As well as catching up on the classics of British post-war cinema, I also use my holidays to catch up on my mountain of unread books and my parallel mountain of CDs that deserve to be listened to more often.
In the last three days, I’ve read William Styron’s remarkable account of his battle with depression (“Darkness Visible“), an interesting assessment of whether mild to moderate depression might actually be beneficial from an evolutionary perspective (“How Sadness Survived” by Paul Keedwell) and, ahem, Steve Hanley’s wonderful account of his life as the bass player in The Fall (“The Big Midweek“) – one of the best insider accounts of the world of modern music you will ever read!
I’ve also re-stumbled upon my Judee Sill CDs via seeing a stunning performance from her on an old edition of The Old Grey Whistle Test.
Described by (whispering) Bob Harris as coming across as somewhat like a rather severe librarian, Judee Sill’s live performance of “The Kiss” ends up being one of the most extraordinary recordings ever to grace the hallowed studios of the BBC. Taken from her second, and final, LP Heart Food, “The Kiss” features piano with a nod to Bach and vocals with a nod to heaven.
Born in 1944, she died of a drug overdose in November 1979. Her father died of pneumonia when she was 8 and her mother died when she was 18. Judee Sill was the first artist signed to David Geffen’s Asylum record label in the early 1970s and she released two sublime LPs. This is as good as music gets.
This song is simply mesmeric.
Strumming some chords on the guitar the other day, His Guiding Hand suddenly leapt from my memory and became a record I just needed to hear again immediately.
Formed by a couple of grammar school boys, Medicine Head started to play together around 1968.
They were seen at the Lafayette club by John Peel who then played a tape of their songs to John Lennon, Eric Clapton and Pete Townshend and, at Lennon’s insistence, Peel signed them to his Dandelion record label.
The demo recording of “His Guiding Hand” was released as a single, Peel describing it as “the cheapest single ever made and one of the classic records of all time” and keeping the single in his box of most treasured records. The duo’s first album, New Bottles Old Medicine, was recorded in a single two-hour session, and they toured with Peel at many of his gigs, Peel paying them out of his own fee!
A perfect record.
Stumbled on the Wankelmut remix of this while surfing Beatport this evening.
The remix of the track only really begins to hit the heights from about 3 minutes in for me. However, the original is just over 2 and a half minutes of genius and was originally released in 2008.
The plot thickens because Asaf Avidan is an Israeli singer songwriter; a son of diplomats in the Israeli Foreign Office. An Israeli Joe Strummer perhaps?!
Discard any prejudices you may have because this sounds like a cross between Bon Iver and Billie Holiday … a match made in heaven.
Altogether now …
One day baby, we’ll be old
Oh baby, we’ll be old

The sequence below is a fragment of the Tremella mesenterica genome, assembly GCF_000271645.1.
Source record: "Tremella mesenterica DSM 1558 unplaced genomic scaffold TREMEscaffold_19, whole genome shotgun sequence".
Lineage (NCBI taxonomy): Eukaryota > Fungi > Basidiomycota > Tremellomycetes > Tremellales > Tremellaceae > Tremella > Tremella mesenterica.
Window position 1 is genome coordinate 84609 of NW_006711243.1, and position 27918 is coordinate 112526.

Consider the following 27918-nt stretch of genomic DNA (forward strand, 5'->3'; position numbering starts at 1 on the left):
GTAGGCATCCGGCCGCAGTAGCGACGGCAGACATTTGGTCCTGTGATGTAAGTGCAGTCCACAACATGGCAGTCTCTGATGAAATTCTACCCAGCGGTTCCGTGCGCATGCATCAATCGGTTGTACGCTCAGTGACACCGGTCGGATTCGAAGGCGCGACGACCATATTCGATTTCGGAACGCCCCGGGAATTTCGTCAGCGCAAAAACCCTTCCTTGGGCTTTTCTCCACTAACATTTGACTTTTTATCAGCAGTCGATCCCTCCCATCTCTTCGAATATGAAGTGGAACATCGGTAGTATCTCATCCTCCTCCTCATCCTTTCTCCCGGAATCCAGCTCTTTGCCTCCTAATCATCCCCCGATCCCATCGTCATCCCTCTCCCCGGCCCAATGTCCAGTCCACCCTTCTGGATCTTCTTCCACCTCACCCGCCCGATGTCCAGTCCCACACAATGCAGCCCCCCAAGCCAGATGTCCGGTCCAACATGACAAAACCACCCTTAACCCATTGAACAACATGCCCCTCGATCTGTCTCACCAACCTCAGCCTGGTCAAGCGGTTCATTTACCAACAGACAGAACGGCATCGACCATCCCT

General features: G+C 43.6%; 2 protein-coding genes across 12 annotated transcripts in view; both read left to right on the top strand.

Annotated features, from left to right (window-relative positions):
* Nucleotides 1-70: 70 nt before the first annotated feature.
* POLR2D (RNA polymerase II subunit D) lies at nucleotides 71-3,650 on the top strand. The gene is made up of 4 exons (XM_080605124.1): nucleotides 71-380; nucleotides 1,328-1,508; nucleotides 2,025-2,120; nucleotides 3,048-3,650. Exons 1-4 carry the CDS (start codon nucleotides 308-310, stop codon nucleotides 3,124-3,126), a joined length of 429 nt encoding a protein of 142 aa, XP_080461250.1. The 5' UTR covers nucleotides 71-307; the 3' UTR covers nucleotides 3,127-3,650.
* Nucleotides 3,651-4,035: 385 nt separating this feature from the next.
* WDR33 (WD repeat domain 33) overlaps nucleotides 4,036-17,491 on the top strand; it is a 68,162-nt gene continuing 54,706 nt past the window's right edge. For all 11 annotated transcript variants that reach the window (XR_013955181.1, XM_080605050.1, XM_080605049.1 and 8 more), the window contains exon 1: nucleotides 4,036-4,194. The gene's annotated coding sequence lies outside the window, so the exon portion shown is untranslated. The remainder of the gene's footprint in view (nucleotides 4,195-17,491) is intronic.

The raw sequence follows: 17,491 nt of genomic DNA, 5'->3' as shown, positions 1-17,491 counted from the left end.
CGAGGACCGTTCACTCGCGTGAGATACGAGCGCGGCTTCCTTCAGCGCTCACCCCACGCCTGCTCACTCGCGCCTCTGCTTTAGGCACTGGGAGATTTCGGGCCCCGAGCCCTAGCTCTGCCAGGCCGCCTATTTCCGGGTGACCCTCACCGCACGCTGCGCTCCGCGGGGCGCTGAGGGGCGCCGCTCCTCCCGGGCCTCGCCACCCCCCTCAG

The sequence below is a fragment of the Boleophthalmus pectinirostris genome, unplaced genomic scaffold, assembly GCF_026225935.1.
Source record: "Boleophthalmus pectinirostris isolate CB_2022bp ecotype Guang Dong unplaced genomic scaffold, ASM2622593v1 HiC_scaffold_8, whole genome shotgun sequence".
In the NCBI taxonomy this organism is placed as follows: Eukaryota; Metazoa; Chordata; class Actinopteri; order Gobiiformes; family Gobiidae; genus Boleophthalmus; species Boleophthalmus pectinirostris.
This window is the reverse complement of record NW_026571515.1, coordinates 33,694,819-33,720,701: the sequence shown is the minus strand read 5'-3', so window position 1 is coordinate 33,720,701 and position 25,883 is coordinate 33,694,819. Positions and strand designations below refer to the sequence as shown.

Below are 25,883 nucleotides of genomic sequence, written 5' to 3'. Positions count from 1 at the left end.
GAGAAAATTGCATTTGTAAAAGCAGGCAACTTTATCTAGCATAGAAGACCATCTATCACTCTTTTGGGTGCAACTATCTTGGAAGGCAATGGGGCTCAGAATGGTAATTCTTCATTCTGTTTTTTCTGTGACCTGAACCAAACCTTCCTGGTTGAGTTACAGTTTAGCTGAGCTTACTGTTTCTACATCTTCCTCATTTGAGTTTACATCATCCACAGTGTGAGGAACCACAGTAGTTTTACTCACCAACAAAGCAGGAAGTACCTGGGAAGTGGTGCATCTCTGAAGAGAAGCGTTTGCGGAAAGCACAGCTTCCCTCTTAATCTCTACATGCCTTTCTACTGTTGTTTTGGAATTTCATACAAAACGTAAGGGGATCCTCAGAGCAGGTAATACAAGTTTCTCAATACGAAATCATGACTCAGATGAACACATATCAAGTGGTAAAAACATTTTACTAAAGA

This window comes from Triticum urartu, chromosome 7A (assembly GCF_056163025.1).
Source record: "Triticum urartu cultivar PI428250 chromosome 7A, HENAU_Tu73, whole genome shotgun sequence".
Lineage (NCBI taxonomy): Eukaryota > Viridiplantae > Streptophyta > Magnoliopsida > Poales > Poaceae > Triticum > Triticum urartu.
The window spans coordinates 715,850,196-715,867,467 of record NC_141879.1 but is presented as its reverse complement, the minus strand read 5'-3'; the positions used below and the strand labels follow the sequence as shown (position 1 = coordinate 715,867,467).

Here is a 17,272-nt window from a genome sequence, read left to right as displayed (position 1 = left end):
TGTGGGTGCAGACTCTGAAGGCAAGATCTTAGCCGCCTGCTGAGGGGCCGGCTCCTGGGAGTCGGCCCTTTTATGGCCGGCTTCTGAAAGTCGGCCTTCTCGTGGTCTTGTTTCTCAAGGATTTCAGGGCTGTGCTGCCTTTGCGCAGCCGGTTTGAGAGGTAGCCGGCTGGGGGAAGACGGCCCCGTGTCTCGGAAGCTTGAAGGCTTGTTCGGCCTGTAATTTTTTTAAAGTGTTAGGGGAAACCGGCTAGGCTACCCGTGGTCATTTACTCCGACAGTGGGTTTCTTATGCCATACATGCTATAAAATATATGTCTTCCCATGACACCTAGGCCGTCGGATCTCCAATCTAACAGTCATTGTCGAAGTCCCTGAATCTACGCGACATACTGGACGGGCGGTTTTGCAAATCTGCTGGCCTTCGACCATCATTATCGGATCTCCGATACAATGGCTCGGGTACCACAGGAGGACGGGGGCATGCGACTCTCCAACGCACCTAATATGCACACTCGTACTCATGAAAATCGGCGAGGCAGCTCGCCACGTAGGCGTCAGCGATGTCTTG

And think of all the stories that we could have told
The original and then the remix …
Wonderful track taken from Steve Earle’s Transcendental Blues LP released in 2000. Featuring Sharon Shannon on the accordion.
Steve Earle is, of course, from Texas and not from Ireland. I first became aware of him in 1987 when his breakthrough single Guitar Town appeared as the first track on the legendary NME cassette “The Tape With No Name” (check here for details and tracks from the cassette featured on my other blog ….).
Just love this track for its life affirming spirit and a fantastic melody that simply never relents ….
The LP track then a superb live version from a few years ago.
Another fantastic record from 1971.
I’m not usually much of a fan of folk music but this has more in common with the Velvet Underground than “All Around My Hat”.
Taken from their second LP “Please To See The King”, I’d be delighted for someone to identify a better record by the band.
Especially relevant today. It’s the rain break at Wimbledon and the young Scottish pretender, Andy Murray, could end up on either end of the result. Is he going to repeat the glorious defeat of Bonnie Prince Charlie or, Brian, are the tables going to be turned ..?
A remarkable song written by Scottish-born Australian singer-songwriter Eric Bogle in 1971 and though recorded by many people (from Joan Baez to The Skids …), the version by The Pogues is the definitive reading. In Robert Christgau’s words:
“And the Band Played Waltzing Matilda” comes from Australian folkie Eric Bogle, one of the least commanding singers in any hemisphere you care to name, but its tale of Gallipoli is long as life and wicked as sin and Shane MacGowan never lets go of it for a second: he tests the flavor of each word before spitting it out”.
Wikipedia desribes the song as a vivid account of the memories of an old Australian man, who, as a youngster in 1915, had been recruited into the Australian and New Zealand Army Corps and sent to the Battle of Gallipoli. For “ten weary weeks,” he kept himself alive as “around me the corpses piled higher”. He recalls “that terrible day” … “in the hell that they called Suvla Bay we were butchered like lambs at the slaughter” … “in that mad world of blood, death and fire”.